In my happy economic neverland, everyone would bitch about higher prices, but they’d buy more efficient products. They’d put extra insulation in their homes and drive something smaller than a Cadillac Escalade to work. Excess packaging would directly drive up the cost of a product. Folks would not bitch about the reduced federal deficit, but it would be there. People would pay for what they used, without the government artificially spreading the cost around (mostly to our kids).

The price of Perrier would include the energy cost of dragging a dang glass bottle of water over the ocean. Seriously. How does the current situation make sense?

Back on topic: Listening to the electric car guys, you’d think that generating electricity produced no emissions at all. In fact, around here there is a government stamp for ‘zero emissions vehicles’. That, my friends, is a lie. They are Somewhere-Else Emission Vehicles.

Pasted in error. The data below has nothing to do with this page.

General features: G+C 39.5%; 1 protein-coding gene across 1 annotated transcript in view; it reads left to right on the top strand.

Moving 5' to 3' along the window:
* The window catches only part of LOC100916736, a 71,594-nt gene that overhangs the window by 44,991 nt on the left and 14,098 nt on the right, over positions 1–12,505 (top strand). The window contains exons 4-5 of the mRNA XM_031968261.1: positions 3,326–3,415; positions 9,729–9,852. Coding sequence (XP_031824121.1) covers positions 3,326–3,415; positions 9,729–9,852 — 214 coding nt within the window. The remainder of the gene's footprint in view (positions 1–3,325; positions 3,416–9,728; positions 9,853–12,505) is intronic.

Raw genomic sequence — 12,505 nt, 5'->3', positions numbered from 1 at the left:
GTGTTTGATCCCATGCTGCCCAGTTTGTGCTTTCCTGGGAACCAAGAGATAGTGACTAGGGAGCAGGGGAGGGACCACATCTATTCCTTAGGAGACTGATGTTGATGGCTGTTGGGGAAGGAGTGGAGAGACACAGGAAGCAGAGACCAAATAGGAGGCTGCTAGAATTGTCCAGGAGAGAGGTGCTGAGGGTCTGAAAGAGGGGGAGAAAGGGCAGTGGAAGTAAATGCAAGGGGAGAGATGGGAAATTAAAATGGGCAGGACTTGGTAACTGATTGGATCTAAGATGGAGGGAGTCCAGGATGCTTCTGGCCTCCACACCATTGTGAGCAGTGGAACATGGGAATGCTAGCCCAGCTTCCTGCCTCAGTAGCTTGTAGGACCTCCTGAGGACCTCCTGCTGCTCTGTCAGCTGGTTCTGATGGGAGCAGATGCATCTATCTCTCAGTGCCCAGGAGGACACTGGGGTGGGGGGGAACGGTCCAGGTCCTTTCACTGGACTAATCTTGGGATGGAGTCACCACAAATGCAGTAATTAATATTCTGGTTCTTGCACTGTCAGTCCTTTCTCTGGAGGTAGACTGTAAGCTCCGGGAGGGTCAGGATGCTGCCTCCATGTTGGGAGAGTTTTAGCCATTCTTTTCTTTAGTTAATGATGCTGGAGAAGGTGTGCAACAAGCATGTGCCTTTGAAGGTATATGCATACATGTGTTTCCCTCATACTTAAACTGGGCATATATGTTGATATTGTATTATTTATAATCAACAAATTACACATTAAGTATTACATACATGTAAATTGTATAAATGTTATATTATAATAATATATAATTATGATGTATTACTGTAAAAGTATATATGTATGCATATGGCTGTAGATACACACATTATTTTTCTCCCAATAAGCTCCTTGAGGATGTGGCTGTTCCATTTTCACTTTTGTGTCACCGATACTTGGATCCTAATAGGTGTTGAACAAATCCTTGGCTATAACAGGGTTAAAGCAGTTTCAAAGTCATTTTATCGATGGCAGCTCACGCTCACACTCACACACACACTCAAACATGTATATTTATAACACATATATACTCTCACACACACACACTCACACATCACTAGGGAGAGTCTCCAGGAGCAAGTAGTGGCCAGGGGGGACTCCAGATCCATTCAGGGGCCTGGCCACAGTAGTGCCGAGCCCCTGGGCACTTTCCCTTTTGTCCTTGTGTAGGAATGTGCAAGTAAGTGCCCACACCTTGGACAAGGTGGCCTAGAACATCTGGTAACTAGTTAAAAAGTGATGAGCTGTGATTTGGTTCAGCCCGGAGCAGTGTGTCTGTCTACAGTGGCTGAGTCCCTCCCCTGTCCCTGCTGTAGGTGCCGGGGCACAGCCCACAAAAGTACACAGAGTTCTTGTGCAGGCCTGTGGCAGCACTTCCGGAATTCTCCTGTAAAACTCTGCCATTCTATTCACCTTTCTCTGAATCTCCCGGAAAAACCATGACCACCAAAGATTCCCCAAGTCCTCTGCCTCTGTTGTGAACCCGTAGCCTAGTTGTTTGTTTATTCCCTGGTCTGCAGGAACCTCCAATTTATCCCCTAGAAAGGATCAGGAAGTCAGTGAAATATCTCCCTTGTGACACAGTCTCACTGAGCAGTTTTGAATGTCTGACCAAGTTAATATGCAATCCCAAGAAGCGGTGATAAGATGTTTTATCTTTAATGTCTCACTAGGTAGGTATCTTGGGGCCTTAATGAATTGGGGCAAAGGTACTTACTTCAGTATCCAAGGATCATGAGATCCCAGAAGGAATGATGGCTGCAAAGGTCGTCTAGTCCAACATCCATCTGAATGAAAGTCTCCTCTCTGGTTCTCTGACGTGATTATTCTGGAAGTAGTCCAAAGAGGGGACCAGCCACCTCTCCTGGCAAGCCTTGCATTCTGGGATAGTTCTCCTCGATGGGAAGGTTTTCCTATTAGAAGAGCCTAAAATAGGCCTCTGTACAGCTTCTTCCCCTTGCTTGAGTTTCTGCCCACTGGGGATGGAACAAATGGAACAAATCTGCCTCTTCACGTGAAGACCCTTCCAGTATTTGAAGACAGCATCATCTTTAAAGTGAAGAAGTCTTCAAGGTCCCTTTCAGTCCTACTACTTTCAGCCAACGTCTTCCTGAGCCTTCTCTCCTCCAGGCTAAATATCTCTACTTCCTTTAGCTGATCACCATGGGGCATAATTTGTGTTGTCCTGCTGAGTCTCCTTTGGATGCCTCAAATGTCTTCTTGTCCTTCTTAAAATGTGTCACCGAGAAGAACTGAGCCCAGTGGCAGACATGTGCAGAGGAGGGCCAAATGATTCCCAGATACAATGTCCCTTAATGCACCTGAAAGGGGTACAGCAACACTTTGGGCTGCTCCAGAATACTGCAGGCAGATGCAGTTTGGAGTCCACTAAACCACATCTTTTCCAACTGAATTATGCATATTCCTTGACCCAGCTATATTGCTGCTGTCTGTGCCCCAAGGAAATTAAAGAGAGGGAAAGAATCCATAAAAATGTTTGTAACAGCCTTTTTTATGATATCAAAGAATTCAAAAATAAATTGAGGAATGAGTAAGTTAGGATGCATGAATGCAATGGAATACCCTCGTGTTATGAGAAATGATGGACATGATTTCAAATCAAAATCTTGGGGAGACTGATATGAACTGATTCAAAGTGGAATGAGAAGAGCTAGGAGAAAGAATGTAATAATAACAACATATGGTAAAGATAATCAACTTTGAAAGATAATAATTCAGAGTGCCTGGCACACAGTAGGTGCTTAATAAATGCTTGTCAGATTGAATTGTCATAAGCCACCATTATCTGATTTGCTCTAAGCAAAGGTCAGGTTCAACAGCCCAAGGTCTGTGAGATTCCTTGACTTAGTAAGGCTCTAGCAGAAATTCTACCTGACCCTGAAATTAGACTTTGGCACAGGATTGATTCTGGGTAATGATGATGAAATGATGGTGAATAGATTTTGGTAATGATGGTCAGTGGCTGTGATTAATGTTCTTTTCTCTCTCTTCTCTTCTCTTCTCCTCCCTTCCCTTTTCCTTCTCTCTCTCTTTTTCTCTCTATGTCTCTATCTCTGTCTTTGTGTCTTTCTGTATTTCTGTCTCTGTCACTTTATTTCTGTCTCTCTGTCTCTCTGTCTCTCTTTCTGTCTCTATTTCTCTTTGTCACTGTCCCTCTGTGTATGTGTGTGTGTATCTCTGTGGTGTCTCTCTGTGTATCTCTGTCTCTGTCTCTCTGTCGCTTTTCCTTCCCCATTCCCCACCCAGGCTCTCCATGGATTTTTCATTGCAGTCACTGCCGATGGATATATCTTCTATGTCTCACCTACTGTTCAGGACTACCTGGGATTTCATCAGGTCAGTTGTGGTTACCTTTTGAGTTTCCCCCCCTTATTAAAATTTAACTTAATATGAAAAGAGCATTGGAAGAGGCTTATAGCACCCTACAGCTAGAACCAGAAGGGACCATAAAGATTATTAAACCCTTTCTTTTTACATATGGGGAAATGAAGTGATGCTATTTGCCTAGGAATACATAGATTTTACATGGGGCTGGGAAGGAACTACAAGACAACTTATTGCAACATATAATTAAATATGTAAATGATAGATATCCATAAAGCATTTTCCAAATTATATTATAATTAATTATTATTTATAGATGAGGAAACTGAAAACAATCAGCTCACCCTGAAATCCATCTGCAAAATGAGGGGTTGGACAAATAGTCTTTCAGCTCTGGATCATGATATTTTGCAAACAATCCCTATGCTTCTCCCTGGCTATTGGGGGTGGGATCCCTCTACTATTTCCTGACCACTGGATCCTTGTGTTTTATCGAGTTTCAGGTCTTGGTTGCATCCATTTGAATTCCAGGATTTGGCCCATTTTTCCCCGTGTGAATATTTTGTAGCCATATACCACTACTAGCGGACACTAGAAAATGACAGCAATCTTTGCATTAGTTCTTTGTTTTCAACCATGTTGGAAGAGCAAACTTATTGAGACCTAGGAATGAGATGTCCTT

Then there’s the batteries. Depending on the car, there’s all sorts of toxic stuff in there. Lead is a favorite, but there are others. And the things are heavy. Most of the energy spent by a car is to move the car. Driver and passengers hardly figure in. Massive batteries just make things worse.

I’m going to toss that out again, so you can ponder and appreciate it. Almost all of the energy spent by a car is to move the car, not the contents. That’s not terribly efficient. Currently the auto makers of the world are managing to improve their engines enough to avoid the inevitable truth: sooner or later we aren’t going to be willing (or able) to pay to move a big pile of metal and plastic around with us wherever we want to go. (Defying that math are the scooters of today getting less than two hundred miles per gallon – less than one-tenth the mass, but only getting three times better mileage. Clearly I’m oversimplifying, but by that much?)

I think someday we’ll all be driving electric. If energy were priced rationally, we already would be, charging our batteries from local sources.